35. What were the first 3 prostaglandins identified?
    Prostaglandins A, E, and F
  36. What gland is known as the master endocrine gland?
    Pituitary gland
  37. What is the function of the pituitary gland?
    • Sends hormones to all places in the body
    • Produces more hormones than all other glands
  38. What 2 glands make up the pituitary gland?
    • Adenohypophysis (Anterior gland)
    • Neurohypophysis (Posterior gland)
  39. What are the 3 stain types of adenohypophysis?
    • (C.A.B)
    • Chromophobes- do not stain
    • Acidophils- stain with acid stains
    • Basophils- stain with basic stains
  40. What are the 5 functional types of adenohypophysis?
    • (S.C.T.L.G)
    • Somatotrophs- secrete GH (growth hormone)
    • Corticotrophs- secretes ACTH (adrenocorticotropic hormone)
    • Thyrotrophs- secretes TSH (thyroid stimulating hormone)
    • Lactotrophs- secretes PRL (prolactic)
    • Gonadotrophs- secrete LH (luteinizing hormone) and FSH (follicle-stimulating hormone)
  41. What must be done if a patient's TSH level is elevated?
    Meds must be increased because thyroid is not working
  42. What are 4 characteristics of growth hormones (GH)?
    • AKA somatotropin (STH)
    • Promotes bone growth
    • Stimulates fat metabolism
    • Increases blood glucose levels
  43. What is prolactin's (PRL) claim to fame?
    promotes development of the breasts to anticipate milk secretion during pregnancy
  44. ACTH is responsible for:
    homeostasis and fluid balance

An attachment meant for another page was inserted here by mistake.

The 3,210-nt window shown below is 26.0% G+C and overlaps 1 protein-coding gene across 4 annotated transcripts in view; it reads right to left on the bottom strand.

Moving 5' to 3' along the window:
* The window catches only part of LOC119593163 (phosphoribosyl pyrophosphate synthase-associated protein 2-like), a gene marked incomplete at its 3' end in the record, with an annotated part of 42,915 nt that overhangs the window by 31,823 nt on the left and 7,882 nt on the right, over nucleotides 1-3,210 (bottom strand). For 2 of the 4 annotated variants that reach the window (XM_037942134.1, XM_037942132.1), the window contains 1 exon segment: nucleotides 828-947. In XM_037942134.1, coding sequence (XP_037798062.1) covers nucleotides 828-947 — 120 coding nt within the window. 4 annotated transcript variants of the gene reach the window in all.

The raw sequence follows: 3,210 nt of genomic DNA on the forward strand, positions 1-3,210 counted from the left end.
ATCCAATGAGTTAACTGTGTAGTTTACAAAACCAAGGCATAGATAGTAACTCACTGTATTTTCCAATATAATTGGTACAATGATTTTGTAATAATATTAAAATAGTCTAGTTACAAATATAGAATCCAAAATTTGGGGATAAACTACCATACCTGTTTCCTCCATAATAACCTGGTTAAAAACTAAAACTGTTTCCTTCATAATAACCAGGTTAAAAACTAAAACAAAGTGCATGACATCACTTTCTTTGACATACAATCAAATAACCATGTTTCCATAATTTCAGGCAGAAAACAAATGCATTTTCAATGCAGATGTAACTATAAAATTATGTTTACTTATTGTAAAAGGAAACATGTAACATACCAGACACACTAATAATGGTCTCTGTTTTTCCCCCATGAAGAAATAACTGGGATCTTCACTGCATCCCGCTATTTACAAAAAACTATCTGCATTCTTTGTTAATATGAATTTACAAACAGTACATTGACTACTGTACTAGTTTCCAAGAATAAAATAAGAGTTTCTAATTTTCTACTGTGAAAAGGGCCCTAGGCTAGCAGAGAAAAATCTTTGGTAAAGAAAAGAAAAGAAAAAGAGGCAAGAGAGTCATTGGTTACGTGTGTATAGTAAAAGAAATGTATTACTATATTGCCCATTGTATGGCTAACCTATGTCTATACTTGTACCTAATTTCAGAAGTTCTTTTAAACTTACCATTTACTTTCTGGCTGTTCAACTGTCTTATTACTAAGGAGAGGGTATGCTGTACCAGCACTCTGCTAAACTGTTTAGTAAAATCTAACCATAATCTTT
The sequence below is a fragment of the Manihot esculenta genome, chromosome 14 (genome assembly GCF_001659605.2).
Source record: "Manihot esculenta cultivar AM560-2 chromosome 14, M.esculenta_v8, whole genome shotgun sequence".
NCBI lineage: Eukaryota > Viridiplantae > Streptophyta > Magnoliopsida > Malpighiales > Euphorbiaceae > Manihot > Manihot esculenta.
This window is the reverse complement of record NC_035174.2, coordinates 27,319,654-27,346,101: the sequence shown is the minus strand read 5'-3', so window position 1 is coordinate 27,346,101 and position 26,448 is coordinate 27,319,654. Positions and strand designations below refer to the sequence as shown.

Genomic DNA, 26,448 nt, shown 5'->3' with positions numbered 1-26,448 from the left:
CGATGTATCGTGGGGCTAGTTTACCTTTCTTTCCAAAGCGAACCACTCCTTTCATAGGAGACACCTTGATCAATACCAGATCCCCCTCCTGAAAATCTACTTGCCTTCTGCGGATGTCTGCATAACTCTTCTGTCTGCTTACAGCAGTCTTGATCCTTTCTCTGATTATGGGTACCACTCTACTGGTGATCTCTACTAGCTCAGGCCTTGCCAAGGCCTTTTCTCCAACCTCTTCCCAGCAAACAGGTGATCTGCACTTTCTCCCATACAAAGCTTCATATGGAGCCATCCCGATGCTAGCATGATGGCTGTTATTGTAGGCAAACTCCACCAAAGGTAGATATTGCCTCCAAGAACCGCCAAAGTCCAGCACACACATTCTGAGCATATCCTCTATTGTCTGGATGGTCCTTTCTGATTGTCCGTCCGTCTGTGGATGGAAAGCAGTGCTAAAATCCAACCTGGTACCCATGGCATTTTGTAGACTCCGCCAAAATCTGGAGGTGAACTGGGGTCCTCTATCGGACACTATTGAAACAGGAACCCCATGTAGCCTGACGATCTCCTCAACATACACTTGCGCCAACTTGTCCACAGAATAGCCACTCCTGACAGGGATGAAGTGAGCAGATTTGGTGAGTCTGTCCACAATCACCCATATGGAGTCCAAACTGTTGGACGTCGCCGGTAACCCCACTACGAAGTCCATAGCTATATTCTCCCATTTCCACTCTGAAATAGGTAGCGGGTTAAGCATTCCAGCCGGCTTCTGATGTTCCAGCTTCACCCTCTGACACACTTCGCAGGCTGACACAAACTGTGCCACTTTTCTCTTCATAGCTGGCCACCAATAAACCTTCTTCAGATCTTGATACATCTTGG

45. What are considered the mind and body links?
    • Pituitary and hypothalmus
    • Hypothalmus translates nerve impulses into hormone secretions by pituitary
  46. Increased stress has what effect on immunity?
  47. Adrenal cortex produces                     which increases water retention and ultimately BP.
  48. Aldosterone is a type of:
  49. Main glucocorticoids:
    • maintain blood sugar & BP and norepinephrine & epinephrine productions.
    • Affects every cell in the body
  50. Adrenal medulla contains:
    neurosecretory tissue- composed of neurons specialized to secrete their products into the blood.
  51. What is the only organ composed of both endocrine and exocrine tissues?
  52. Alpha cells secrete:
  53. Beta cells secrete:
  54. What accounts for 75% of all pancreatic islet cells?
    Beta cells
  55. Delta cells secrete:
  56. What is the most common use for somatostatin?
    cancer that causes fluid imbalance
  57. What does glucagon do?
    • increase blood sugar levels
    • stimulates gluconeogenesis in liver cells
  58. What does insulin do?
    lowers blood sugar levels
  59. Name 2 characteristics of testosterone?
    • produced by the testes
    • regulated by gonadotropin levels in blood
  60. What are the primary sex organs in the female?
  61. Ovaries produce:
    estrogen and progesterone
  62. What organ serves as a temporary endocrine gland?
  63. What is true of the thymus?
    • Larger in children
    • produces thymosin which stimulates development of T cells
  64. Cells in the mucosal lining of the GI tract:
    produce both endocrine and exocrine secretions
  65. What is grehlin?
    • hormone secreted by endocrine cells in gastric mucosa
    • stimulates hypothalamus to boost appetite
    • slows metabolism and fat burning (may contribute to obesity)
  66. 2 characteristics of the heart:
    • Secondary endocrine role
    • produce atrial natriuretic hormone (ANH)
  67. ANH's primary effect is to oppose:
    • increases in blood volume/ pressure.
    • Also an antagonist to ADH and aldosterone
Card Set
Ch 16 Endocrine System
A&P 2 Endocrine review